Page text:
“54. Secularism is one of the basic tenets of our Constitution. In accordance with this constitutional imperative the Congress will strive to ensure that all minorities have full freedom to establish, manage, and run educational and other institutions.

“55. The Congress will strive to ensure the democratic functioning and protect the autonomous character of educational institutions, including those established at the instance of and for the benefit of minorities.

“56. The Congress is fully alive to the need for encouraging literary pursuits in different languages. In this context, Urdu shall be given its due place which has been denied to it so far.

“The PM specifically stated that paragraphs 54 and 55 referred to Aligarh Muslim University. At the PM’s suggestion the name of AMU was not mentioned as that would excite the opponents and if the name of one minority institution was mentioned it would be unfair to delete the others, viz., Christian College, etc. The words ‘injustice to Urdu’ were also added in paragraphs 53 and 56. The PM also remarked that there would be no difficulty in establishing an Urdu university in UP. The formation of Minority Councils was accepted in principle. …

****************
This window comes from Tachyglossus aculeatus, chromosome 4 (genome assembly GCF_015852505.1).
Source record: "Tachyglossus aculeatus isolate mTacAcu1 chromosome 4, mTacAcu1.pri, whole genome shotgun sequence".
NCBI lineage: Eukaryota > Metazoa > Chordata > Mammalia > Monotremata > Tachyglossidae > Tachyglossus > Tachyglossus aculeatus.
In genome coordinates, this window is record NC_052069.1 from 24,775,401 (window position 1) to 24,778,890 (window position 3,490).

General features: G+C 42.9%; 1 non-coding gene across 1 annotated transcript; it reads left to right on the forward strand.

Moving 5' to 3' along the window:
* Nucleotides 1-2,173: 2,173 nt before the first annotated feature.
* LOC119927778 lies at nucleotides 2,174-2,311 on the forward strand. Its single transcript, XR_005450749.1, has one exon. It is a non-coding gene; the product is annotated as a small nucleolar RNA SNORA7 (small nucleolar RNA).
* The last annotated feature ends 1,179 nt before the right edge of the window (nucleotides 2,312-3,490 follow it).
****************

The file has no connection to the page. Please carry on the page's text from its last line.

“6 June 1971: I met the PM in her office at 4 p.m. and requested her to fulfil her pre-election promises. She gave a patient hearing and asked me to speak to the Chief Minister of UP about the same. Regarding Aligarh Muslim University she said that the Home Minister was looking into the matter. …

“It is, therefore, clear from the above that the Muslim voters in particular were asked by the leaders of the community to vote for the Congress (R) in 1971 general elections for the Lok Sabha, on the basis of specific assurances given by the Congress (R) leaders. Over 90 per cent of Muslims voted for the Congress on our appeals. The two-thirds majority which the Congress got in the Lok Sabha is undoubtedly due to Muslims voting en masse for the Congress party. It is unfortunate that not a single one of the aforesaid promises has so far been fulfilled by the PM or the Chief Minister of UP in spite of the ‘gentleman’s agreement’ (to quote Pandit Kamalapati Tripathi).”

New amendment and riots